Impact of Renewable Energy Policies in Germany
April 29, 2011
In a study of the impacts of Germany's aggressive promotion of wind and solar power, Manuel Frondel and colleagues noted that the German feed-in law required utilities buy solar power at 62 cents per kilowatt-hour, far above the normal cost of conventional electricity, which was between 3 and 10 cents. Feed-in subsidies for wind power, they observed, were 300 percent higher than conventional electricity costs. But rather than bringing economic benefits in terms of lower cost energy and a proliferation of green energy jobs, implementing wind and solar power raised household energy rates by 7.5 percent, says Kenneth P. Green, a resident scholar at the American Enterprise Institute.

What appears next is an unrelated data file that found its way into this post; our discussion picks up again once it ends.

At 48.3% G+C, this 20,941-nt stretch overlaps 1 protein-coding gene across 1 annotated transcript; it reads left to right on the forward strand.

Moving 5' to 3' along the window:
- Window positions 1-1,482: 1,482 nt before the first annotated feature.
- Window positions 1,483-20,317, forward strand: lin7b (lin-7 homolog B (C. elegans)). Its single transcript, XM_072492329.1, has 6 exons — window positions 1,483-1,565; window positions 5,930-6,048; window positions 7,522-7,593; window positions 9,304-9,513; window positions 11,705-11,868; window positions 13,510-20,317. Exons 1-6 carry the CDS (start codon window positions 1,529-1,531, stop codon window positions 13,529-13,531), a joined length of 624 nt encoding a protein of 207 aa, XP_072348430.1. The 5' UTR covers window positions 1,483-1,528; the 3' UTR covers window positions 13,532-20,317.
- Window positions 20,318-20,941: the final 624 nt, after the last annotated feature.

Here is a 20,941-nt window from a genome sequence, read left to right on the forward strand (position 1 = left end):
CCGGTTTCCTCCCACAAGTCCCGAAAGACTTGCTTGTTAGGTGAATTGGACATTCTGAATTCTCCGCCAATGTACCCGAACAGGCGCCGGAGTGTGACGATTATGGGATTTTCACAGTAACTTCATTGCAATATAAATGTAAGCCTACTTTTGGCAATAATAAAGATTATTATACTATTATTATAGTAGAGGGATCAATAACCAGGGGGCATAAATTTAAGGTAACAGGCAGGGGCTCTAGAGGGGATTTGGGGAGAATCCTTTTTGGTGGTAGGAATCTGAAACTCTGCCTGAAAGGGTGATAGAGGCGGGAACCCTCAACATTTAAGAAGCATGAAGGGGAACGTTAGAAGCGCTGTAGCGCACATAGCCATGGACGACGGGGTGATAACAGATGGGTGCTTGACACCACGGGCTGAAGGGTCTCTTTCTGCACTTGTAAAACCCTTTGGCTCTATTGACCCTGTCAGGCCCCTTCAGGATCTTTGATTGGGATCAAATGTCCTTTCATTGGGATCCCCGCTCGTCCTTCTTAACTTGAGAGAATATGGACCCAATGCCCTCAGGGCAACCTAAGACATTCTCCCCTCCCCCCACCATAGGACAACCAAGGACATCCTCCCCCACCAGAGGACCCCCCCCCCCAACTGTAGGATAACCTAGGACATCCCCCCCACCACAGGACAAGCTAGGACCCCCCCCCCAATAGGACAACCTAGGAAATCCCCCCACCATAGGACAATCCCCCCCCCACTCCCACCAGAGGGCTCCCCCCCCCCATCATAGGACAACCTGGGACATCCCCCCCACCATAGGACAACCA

- German renewable energy policy, and in particular the adopted feed-in tariff scheme, has failed to harness the market incentives needed to ensure a viable and cost-effective introduction of renewable energies into the country's energy portfolio.
- In the case of photovoltaics, Germany's subsidization regime has reached a level that by far exceeds average wages, with per-worker subsidies as high as €175,000 ($254,000).
- To the contrary, Germany's principal mechanism of supporting renewable technologies through feed-in tariffs imposes high costs without any of the alleged positive impacts on emissions reductions, employment, energy security or technological innovation.
Source: Kenneth P. Green, "Green Energy: Don't Envy Germany," The American, April 23, 2011.
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